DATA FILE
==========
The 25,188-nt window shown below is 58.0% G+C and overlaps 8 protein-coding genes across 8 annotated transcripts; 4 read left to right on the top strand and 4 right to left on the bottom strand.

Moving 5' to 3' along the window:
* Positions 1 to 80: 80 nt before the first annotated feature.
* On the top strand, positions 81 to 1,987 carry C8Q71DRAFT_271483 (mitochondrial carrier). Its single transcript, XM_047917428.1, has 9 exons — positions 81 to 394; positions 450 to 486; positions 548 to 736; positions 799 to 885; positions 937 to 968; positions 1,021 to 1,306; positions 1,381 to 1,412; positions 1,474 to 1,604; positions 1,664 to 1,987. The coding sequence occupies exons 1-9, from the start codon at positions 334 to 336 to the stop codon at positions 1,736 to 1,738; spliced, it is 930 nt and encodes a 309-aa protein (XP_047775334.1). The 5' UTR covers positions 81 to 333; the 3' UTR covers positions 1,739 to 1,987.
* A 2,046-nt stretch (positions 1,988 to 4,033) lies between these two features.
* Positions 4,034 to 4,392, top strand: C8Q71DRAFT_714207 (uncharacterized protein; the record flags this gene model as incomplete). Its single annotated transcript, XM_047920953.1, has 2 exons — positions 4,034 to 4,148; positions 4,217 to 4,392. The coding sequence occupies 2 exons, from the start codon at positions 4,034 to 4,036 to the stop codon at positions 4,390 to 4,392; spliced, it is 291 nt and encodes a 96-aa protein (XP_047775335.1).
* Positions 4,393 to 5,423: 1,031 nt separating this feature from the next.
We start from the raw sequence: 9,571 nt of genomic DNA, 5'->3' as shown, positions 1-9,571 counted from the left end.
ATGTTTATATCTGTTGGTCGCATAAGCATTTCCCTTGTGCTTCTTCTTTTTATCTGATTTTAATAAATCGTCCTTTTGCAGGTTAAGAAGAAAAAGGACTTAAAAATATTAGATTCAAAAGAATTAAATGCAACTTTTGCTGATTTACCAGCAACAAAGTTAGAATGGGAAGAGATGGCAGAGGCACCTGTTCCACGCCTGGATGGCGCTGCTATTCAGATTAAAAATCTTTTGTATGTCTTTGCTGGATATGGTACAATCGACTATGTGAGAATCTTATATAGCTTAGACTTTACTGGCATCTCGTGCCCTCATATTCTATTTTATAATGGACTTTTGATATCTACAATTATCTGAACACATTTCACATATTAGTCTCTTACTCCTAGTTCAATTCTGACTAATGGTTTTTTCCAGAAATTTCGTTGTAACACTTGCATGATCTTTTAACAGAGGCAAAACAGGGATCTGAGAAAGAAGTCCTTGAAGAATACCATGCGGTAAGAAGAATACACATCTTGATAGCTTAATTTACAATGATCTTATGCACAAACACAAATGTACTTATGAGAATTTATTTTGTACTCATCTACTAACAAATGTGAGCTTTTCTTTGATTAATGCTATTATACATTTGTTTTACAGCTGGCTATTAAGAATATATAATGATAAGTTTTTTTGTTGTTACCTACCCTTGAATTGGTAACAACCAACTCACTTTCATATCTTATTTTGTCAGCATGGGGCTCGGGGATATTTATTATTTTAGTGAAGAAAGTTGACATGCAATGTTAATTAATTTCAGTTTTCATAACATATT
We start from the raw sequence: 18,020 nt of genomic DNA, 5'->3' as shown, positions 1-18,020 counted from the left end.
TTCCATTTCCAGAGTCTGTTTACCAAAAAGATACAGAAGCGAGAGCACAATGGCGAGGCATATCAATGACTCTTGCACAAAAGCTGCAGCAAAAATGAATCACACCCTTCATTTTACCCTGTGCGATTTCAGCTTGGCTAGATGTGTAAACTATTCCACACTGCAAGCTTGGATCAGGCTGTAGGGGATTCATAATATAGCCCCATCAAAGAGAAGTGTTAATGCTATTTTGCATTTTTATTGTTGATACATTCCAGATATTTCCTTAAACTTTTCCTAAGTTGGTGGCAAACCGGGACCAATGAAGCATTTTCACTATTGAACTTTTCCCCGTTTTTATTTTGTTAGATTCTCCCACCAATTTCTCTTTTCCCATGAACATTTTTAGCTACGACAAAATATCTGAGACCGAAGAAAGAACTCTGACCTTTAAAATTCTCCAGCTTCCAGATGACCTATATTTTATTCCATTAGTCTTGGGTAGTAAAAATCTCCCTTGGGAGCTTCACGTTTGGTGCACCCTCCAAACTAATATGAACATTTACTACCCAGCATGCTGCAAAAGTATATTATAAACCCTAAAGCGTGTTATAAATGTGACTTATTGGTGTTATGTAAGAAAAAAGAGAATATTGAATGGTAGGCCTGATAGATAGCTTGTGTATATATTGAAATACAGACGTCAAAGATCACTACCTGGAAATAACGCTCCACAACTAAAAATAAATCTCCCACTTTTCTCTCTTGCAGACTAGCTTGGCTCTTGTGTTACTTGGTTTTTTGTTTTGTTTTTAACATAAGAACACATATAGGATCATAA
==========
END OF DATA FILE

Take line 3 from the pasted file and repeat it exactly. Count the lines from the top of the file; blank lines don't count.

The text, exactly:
* Positions 1 to 80: 80 nt before the first annotated feature.